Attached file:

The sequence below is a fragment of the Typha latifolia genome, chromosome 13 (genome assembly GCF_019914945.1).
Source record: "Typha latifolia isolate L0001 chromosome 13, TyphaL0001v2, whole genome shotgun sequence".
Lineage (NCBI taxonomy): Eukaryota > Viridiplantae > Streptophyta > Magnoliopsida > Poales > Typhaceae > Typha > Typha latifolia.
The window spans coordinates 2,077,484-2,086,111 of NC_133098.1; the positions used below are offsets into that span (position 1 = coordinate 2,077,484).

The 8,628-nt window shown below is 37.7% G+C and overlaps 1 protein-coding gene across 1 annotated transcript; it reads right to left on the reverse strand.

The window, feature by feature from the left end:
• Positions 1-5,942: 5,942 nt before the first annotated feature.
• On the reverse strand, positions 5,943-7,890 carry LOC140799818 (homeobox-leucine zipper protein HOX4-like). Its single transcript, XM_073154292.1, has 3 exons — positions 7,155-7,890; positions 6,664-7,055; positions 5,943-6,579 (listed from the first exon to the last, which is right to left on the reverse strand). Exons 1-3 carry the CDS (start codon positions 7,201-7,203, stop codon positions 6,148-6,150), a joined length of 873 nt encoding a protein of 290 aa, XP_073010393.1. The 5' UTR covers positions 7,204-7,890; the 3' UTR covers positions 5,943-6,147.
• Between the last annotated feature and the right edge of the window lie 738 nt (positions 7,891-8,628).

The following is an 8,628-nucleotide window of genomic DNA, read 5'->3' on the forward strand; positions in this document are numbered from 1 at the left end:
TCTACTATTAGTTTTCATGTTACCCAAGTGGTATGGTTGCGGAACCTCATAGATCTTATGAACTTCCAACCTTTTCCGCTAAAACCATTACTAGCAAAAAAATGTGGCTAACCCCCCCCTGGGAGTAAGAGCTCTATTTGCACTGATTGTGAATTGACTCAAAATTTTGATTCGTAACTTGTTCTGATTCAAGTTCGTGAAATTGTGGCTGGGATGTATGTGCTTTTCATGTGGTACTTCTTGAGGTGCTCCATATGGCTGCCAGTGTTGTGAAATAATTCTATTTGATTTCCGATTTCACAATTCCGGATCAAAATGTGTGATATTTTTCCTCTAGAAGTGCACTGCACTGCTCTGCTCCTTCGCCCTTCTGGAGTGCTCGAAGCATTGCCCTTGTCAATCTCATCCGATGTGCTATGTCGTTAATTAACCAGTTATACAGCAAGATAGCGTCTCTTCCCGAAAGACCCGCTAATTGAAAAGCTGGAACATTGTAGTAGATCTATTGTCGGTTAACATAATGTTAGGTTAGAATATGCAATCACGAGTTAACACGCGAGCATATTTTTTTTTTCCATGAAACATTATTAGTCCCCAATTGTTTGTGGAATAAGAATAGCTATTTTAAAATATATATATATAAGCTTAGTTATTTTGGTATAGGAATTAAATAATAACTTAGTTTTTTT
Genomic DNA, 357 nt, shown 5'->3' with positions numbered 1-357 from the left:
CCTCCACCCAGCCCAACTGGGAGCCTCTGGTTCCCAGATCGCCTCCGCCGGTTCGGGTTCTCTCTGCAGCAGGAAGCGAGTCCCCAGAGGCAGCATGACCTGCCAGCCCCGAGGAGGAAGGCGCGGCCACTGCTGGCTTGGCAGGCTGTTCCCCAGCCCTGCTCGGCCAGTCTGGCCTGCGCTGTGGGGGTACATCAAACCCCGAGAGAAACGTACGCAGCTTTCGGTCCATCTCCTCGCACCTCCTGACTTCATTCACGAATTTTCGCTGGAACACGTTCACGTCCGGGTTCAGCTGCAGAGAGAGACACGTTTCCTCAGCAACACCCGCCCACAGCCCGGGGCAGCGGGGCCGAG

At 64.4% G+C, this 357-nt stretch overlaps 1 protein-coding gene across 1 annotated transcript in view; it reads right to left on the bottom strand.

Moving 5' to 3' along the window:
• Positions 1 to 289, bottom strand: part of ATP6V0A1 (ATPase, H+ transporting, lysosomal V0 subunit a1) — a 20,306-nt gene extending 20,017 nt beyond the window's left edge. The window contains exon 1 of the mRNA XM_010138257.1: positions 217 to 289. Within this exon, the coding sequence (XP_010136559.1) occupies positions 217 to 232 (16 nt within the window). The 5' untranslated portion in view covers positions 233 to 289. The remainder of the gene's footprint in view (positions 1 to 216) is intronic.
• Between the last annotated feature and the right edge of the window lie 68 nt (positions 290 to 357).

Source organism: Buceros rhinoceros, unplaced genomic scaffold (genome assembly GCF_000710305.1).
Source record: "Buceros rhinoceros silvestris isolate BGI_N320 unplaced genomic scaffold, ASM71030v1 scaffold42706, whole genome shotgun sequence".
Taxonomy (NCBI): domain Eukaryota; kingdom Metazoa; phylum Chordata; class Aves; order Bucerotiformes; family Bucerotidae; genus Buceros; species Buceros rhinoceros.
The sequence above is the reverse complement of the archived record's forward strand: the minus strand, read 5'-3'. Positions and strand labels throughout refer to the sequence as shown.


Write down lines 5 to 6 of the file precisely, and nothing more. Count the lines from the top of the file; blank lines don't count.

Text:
The 8,628-nt window shown below is 37.7% G+C and overlaps 1 protein-coding gene across 1 annotated transcript; it reads right to left on the reverse strand.

The window, feature by feature from the left end: